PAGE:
That being said, there is significant evidence that non-straight behavior was common in Medieval Islam. To start with, it’s banned in Islamic law, and in general, you only write laws to ban things that are actually happening. As outlined in a great article (in Variety of all places?) by Jonathan Brown at Georgetown, non-straight sex legally falls under sex outside of marriage (although potentially would have been legal between two married couples, except in the case of anal penetration, which was specifically prohibited), and so was illegal because all sex acts outside of marriage were illegal. That there are occasional references specifically to non-straight sex acts in the legal literature, including giving suggested parallels for appropriate punishments, implies that cases involving non-straight sex acts arose often enough for jurists to need a standard and precedence for judging them.
In terms of attitudes towards homosexuality, the best example I can think of is Medieval wine poetry, a genre of Arabic poetry popular in the ninth and tenth centuries, a period which coincides with the emergence of a distinct urban culture, particular around the caliphal court in Baghdad. Court poets, the best known being Abu Nuwas, would write of the court’s exploits, sneaking into the monasteries in the Christian quarter of the city to drink wine and make love to the young monastic novices. Again, many people have argued that the imagery in these poems is purely literary, and it is the case that several court poets were executed, in some cases supposedly for heresy, although there is every reason to think court intrigue played a role, as well. Nevertheless, the popularity of this poetry, including its continued circulation for several centuries after the genre itself died off (along with the Baghdadi court, which started to lose power after the tenth century) all suggest that the imagery of the poems played a genuine cultural role in Muslim society.
There are also several cases of major Muslim leaders who were reportedly queer – for example, ‘Ala ad-Din Muhammad III, one of the Nizari Isma’ili Imams, and al-Hakam II, caliph of the new Umayyad caliphate in Andalusia, but again, since homosexuality is sometimes used as an analogy for positive or negative behavior, it’s hard to judge if these accounts are historically accurate. ‘Ala ad-Din Muhammad III in particular was a hated ruler who was eventually overthrown, so it’s tempting to see accounts of his homosexuality as part of a broader smear campaign. Similarly, Western accounts of the Ottoman court include claims of homosexual behavior, going back as far as Mehmet the Conqueror in the 15th century, but again, it’s hard to know if those accounts speak to any reality, or simply represent Western interests in portraying the Ottomans as decadent and corrupt.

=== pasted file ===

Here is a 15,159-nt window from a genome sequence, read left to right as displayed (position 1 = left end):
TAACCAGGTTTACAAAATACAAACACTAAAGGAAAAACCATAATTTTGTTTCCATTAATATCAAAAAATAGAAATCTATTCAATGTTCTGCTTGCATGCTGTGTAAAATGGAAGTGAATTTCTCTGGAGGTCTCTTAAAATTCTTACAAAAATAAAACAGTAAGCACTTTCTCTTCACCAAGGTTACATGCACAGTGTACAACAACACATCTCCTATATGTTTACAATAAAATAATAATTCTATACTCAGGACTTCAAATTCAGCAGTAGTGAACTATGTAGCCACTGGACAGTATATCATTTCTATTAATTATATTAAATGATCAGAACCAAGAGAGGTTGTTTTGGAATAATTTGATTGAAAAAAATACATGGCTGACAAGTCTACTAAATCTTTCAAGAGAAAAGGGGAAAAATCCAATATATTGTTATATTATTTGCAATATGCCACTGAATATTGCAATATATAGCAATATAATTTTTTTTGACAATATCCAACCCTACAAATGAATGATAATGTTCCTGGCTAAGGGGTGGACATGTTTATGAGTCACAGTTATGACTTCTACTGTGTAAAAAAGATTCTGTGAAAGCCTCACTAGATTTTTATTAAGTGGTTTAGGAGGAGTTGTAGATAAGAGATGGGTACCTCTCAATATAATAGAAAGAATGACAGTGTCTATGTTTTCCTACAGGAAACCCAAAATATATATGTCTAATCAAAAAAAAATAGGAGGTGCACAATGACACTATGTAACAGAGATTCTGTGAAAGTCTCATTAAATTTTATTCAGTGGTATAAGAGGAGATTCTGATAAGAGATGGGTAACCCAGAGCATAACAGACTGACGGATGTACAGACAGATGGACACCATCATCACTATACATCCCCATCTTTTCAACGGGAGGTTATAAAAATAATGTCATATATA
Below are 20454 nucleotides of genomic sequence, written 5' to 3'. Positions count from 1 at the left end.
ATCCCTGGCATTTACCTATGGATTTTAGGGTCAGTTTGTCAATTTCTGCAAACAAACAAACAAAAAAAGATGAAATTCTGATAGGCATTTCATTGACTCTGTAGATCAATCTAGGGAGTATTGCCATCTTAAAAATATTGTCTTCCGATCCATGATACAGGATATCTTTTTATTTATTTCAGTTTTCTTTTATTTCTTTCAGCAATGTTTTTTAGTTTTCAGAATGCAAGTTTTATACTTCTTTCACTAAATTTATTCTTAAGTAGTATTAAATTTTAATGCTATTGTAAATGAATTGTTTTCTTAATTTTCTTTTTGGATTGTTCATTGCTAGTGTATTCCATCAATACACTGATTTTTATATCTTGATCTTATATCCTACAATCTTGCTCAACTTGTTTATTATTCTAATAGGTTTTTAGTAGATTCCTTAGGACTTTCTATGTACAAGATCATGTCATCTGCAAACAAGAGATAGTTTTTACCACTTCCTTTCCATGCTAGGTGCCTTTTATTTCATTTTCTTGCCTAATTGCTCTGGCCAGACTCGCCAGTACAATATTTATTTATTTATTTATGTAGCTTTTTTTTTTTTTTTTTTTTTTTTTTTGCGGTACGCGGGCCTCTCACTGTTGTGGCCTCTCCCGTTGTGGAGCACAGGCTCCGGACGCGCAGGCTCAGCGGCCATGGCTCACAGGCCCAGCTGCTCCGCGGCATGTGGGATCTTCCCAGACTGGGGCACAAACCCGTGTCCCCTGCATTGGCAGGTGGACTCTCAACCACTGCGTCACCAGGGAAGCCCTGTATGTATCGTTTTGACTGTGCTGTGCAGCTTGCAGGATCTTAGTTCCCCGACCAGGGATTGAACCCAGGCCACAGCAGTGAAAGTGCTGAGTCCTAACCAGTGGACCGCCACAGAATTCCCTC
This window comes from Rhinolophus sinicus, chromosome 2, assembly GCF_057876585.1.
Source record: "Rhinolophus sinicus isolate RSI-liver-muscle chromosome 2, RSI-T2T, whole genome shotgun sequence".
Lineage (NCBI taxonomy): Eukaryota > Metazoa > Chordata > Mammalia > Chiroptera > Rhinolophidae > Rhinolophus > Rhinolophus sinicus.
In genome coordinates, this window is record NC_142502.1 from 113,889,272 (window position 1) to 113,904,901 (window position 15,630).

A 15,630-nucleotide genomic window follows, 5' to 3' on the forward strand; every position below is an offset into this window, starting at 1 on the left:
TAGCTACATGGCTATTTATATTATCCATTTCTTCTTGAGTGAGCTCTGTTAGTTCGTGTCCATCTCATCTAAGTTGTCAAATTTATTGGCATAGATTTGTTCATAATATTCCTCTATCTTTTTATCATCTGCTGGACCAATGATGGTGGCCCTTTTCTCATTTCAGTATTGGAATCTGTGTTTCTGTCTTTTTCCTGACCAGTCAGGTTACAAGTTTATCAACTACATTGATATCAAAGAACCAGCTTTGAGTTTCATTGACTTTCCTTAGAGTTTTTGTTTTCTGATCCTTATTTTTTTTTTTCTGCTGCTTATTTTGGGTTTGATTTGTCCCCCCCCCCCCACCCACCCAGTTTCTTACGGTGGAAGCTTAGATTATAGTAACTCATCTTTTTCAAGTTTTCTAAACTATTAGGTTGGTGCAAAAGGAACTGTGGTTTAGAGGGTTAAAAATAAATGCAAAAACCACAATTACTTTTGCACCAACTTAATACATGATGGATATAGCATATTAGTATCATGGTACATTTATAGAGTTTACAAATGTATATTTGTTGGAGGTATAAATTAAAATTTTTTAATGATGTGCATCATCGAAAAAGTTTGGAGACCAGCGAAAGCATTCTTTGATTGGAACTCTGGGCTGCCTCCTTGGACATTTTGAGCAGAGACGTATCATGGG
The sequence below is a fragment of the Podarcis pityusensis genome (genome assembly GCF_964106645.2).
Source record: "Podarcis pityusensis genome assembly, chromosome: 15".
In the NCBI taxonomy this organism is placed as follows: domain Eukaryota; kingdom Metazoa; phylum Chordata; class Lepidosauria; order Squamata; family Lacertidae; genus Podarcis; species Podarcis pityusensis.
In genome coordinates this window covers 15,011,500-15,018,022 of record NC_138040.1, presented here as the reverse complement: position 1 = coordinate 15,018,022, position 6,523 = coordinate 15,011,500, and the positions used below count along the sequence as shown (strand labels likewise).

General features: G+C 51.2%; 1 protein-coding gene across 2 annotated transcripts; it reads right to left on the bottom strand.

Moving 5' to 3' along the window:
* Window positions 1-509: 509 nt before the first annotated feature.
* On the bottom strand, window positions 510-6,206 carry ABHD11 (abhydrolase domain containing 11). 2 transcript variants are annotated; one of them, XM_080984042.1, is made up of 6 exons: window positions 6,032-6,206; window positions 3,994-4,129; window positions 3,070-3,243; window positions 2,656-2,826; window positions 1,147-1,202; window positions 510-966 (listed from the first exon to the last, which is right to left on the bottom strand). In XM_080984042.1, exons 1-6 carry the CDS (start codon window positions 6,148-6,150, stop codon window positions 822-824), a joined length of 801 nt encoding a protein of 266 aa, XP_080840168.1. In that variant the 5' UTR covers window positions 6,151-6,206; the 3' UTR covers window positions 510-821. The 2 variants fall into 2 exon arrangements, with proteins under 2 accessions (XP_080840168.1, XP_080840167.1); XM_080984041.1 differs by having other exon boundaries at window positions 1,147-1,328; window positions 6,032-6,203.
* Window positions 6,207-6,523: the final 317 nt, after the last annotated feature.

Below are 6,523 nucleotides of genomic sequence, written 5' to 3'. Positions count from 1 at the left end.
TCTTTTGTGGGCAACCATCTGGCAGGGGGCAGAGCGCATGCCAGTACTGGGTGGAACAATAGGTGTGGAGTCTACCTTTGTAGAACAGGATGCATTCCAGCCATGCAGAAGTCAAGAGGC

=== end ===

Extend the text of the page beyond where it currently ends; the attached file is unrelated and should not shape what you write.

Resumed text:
I have to admit, as a historian, I’m always struck by the same feeling in researching homosexuality in the past, namely, that people just didn’t care. There is historical evidence to suggest that queer people have always existed and faced varying levels of resistance or acceptance by society more generally, but I think one of the problems in any discussion of homosexuality in a historical context is that the modern age is way more focused on the individuality and individual behavior than the pre-modern world. For the most part, the pre-modern world just didn’t care what people did at home or what they thought or felt. As noted by Professor Brown, “the focus on actions in the Shariah means that desires or inclinations have no legal substance.” The idea of investigating people’s ‘identities’ just doesn’t really make sense in most times and places historically – leader’s identities were important because they played a special role in major decision-making, including, in the Muslim world, in serving as a representative of God’s Will on earth, but the identity of ordinary people just wasn’t something anyone thought about or wrote about. That a poet would write about the beauty of a man’s lips and that another man would enjoy that poem just didn’t mean anything to them the way it does to us (or, at least, not in a way that’s been preserved in written sources).